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Wednesday, 28 November 2018

Change in tax treatment of treasury holdings won’t take effect until measure passes Egypt’s House; expect more news today

Change in tax treatment of treasury holdings won’t take effect until measure passes the House; expect more news today: The Federation of Egyptian Banks (FEB) appear to be closing in on an agreement on a new tax treatment of bank income from their holdings of state treasuries. Details of talks between the FEB and the government over the weekend, released by CIB in an EGX disclosure on Tuesday (pdf), suggest that a preliminary agreement will see the new treatment apply only to treasuries purchased after the change in treatment is approved.

New tax treatment will need House approval: The statement also noted that “the tax will come into effect as soon as the House of Representatives signs off on it,” meaning the story could have legs for some weeks to come.

What the investors are hearing: “Tax picture may not be as bad as initial draft law suggested; full impact not until FY2020,” write EFG Hermes analysts Elena Sanchez-Cabezudo and Ahmed El Shazly in a note out yesterday after hosting an investor call with CIB. “The positive message from the call … is that there will be no retroactive implementation and the changes will only be applied to T-Bill/T-Bonds bought after the law is approved, not to the existing stock.”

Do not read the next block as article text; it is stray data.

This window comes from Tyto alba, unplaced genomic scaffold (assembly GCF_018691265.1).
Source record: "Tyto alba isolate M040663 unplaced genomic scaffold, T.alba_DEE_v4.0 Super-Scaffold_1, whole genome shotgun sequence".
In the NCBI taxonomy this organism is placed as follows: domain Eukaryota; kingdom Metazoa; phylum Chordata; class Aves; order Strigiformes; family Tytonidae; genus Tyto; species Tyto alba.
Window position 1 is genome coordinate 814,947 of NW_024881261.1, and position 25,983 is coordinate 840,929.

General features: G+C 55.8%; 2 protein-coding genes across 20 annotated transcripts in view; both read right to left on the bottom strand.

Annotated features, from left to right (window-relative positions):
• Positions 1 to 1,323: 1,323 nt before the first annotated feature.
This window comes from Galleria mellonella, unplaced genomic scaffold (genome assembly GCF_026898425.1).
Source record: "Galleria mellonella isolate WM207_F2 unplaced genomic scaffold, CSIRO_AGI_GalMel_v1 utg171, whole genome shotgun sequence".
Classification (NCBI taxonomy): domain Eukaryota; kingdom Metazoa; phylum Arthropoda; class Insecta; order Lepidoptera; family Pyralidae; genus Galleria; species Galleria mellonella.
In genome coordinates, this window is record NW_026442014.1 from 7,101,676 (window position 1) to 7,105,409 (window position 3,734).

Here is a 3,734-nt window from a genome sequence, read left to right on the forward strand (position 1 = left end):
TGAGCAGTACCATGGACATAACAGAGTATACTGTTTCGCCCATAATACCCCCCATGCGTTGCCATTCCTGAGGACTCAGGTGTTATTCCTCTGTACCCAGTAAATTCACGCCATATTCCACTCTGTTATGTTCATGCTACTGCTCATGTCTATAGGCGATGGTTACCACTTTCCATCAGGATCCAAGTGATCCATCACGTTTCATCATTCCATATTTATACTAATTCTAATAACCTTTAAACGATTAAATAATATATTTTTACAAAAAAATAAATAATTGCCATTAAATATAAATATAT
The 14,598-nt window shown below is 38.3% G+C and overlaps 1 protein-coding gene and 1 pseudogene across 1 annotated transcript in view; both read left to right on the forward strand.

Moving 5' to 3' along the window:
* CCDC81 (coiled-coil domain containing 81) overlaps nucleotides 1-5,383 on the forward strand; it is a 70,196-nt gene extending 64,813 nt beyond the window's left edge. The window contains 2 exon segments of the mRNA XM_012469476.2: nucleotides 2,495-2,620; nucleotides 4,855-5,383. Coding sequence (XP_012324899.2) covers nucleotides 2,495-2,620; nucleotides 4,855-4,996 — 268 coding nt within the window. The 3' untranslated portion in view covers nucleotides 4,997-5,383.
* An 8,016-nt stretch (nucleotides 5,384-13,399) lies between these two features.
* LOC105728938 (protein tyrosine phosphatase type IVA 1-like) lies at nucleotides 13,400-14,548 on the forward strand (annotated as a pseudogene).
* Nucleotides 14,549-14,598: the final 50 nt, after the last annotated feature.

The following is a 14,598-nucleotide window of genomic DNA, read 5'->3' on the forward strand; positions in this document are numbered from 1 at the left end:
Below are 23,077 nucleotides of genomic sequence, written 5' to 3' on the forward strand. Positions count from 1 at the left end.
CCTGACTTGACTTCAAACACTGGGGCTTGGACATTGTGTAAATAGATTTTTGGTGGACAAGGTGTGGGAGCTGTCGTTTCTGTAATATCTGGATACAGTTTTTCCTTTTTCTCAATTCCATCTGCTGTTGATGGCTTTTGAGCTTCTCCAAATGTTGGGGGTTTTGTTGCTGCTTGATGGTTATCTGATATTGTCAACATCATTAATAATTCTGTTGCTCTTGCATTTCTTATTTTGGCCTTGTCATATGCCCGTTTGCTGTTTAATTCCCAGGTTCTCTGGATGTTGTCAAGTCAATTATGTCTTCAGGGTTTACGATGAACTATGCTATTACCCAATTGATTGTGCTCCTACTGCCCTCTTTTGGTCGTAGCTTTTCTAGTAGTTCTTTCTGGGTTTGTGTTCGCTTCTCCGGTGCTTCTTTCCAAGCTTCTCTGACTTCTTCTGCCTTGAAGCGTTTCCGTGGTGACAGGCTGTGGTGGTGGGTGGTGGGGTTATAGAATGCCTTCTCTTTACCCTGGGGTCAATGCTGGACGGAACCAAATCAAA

Expect more news today: CIB told investors on the call that the Federation and the Finance Ministry are due to meet today to “potentially finalize the tax law changes.”

The kicker: All of this will push banks to shift to consumer loans and central bank CDs, EFG Hermes says, particularly amid expectations that interest rates will start to come down in 2019.

Background: The Madbouly Cabinet approved last week a new tax treatment for banks that would separately tax their earnings from government debt. Analysts have been debating the impact of the change in accounting, with Shuaa Securities Egypt suggesting that the effective tax rate of a model bank could skyrocket to 37% against 24% under the system now in effect. Government sources speaking to the foreign press say the new formula could raise taxes to the sector by EGP 10 bn.

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